Obamacare Is Expensive And Doctors Are Scarce, Says….NY Times

Many, including myself, have noted that the NY Times seems to publish articles that often do not conform to the Official Democrat Line on Saturdays. Here’s another, which made the front page

Unable to Meet the Deductible or the Doctor

Patricia Wanderlich got insurance through the Affordable Care Act this year, and with good reason: She suffered a brain hemorrhage in 2011, spending weeks in a hospital intensive care unit, and has a second, smaller aneurysm that needs monitoring.

But her new plan has a $6,000 annual deductible, meaning that Ms. Wanderlich, who works part time at a landscaping company outside Chicago, has to pay for most of her medical services up to that amount. She is skipping this year’s brain scan and hoping for the best.

“To spend thousands of dollars just making sure it hasn’t grown?” said Ms. Wanderlich, 61. “I don’t have that money.”

About 7.3 million Americans are enrolled in private coverage through the Affordable Care Act marketplaces, and more than 80 percent qualified for federal subsidies to help with the cost of their monthly premiums. But many are still on the hook for deductibles that can top $5,000 for individuals and $10,000 for families — the trade-off, insurers say, for keeping premiums for the marketplace plans relatively low. The result is that some people — no firm data exists on how many — say they hesitate to use their new insurance because of the high out-of-pocket costs.

The original idea from Democrats was to find a way to make health insurance available for the 30-45 million Americans (the number included quite a few legal visitors and illegal aliens). It was a good idea. From that point, it grew into the monstrosity it is. What’s the point of having health insurance if you cannot afford to actually use it when needed?

While high-deductible plans cover most of the costs of severe illnesses and lengthy hospital stays, protecting against catastrophic debt, those plans may compel people to forgo routine care that could prevent bigger, longer-term health issues, according to experts and research.

“They will cause some people to not get care they should get,” Katherine Hempstead, who directs research on health insurance coverage at the Robert Wood Johnson Foundation, said of high-deductible marketplace plans. “Unfortunately, the people who are attracted to the lower premiums tend to be the ones who are going to have the most trouble coming up with all the cost-sharing if in fact they want to use their health insurance.”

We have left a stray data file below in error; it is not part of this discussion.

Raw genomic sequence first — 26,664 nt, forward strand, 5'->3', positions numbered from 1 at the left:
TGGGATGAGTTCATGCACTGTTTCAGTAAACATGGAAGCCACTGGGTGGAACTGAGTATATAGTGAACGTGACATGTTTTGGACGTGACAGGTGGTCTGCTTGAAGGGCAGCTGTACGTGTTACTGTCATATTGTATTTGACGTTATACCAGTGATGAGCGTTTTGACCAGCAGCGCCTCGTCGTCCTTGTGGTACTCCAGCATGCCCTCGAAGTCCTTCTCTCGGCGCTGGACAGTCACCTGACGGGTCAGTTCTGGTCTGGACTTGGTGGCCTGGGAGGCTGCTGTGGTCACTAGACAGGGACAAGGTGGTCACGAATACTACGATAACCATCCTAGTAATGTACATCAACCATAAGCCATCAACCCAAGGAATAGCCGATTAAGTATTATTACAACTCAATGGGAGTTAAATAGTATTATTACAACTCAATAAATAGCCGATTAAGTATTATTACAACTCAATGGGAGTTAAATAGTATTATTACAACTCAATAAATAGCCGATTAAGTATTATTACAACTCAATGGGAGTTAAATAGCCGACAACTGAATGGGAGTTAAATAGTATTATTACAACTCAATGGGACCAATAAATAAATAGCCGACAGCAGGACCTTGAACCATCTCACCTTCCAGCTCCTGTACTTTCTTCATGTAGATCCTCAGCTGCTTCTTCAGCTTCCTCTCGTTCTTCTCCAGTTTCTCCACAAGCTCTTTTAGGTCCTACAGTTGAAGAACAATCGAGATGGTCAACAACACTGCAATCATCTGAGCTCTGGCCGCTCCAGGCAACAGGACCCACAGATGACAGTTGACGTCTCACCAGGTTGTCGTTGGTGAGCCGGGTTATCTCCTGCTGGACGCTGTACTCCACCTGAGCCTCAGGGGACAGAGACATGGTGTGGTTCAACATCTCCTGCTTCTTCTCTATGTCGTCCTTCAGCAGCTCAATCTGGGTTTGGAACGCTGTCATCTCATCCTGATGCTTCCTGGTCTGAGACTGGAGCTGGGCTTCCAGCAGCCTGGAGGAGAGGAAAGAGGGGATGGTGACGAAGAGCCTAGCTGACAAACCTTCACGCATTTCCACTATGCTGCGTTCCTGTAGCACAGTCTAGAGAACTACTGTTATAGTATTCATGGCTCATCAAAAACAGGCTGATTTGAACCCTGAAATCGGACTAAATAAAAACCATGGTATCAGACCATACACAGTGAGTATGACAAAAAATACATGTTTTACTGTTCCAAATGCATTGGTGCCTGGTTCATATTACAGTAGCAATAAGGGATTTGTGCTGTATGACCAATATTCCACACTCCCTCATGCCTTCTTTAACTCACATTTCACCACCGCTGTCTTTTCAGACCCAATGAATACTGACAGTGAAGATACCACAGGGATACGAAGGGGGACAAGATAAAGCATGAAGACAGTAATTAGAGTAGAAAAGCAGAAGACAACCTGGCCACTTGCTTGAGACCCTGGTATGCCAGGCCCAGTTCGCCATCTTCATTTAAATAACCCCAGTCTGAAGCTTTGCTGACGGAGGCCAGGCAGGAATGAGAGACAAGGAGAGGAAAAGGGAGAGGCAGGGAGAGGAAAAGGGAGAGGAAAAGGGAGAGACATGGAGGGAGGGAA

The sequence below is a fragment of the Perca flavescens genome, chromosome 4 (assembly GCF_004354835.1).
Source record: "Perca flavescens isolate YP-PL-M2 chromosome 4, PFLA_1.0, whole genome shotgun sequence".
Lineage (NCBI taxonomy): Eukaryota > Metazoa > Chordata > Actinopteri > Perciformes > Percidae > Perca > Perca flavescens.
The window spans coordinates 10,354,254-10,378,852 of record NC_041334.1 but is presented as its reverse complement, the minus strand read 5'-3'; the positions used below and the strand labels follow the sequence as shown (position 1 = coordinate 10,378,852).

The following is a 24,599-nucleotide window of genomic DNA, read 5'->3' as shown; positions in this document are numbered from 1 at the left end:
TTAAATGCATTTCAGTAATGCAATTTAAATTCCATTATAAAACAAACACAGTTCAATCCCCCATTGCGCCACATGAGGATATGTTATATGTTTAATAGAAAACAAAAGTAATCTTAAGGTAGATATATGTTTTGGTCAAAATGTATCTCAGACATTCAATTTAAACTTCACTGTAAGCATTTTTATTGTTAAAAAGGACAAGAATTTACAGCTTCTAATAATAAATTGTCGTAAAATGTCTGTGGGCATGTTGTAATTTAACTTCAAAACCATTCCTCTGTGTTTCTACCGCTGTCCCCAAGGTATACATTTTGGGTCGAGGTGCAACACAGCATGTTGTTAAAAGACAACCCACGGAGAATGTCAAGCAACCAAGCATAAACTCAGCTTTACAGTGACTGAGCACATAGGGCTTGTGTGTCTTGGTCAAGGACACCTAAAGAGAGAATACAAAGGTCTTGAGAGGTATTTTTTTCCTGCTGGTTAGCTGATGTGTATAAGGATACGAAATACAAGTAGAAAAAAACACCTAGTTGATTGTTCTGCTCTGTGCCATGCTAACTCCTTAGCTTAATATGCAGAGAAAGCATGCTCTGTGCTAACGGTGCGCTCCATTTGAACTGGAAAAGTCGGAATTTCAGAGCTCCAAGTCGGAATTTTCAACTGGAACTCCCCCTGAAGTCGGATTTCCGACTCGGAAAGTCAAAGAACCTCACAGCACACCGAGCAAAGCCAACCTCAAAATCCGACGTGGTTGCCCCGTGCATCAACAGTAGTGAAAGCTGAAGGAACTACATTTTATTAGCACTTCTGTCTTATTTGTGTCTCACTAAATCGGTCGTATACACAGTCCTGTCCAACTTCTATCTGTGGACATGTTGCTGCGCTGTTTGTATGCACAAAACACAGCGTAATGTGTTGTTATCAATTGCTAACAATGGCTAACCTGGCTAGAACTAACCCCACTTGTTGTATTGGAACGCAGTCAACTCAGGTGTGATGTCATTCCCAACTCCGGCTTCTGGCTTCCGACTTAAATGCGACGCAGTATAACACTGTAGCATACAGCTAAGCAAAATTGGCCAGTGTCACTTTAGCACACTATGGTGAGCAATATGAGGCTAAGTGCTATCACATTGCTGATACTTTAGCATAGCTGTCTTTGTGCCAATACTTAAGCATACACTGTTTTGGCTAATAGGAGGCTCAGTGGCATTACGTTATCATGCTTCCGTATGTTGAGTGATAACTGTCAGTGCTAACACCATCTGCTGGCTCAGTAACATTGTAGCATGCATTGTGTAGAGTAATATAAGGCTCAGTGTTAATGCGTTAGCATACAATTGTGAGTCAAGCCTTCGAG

You don’t say.

…A survey by the Kaiser Family Foundation found that the average deductible for individual coverage in employer-sponsored plans was $1,217 this year.

In comparison, the average deductible for a bronze plan on the exchange — the least expensive coverage — was $5,081 for an individual and $10,386 for a family, according to HealthPocket, a consulting firm. Silver plans, which were the most popular option this year, had average deductibles of $2,907 for an individual and $6,078 for a family.

Information that was known not long after they started selling Ocare plans almost a year ago. Good to see the Times is timely in their information dumps.

The article really doesn’t address the limited networks beyond a sentence of two, unlike the headline suggests. Of course, limited networks do not matter all that much when people cannot afford the deductibles. If there was one idea that Democrats could have taken from Republicans….since they claim they took a bunch….was national insurance pools, which would have helped significantly reduce those deductibles.

But we’re also running into the problem now that so many of the people enrolling in Ocare are sicker and older than was expected, so it will be interesting to see if the deductibles rise for 2015. Which might be the reason Team Obama won’t release the costs till after the midterms.

Crossed at Pirate’s Cove. Follow me on Twitter @WilliamTeach.

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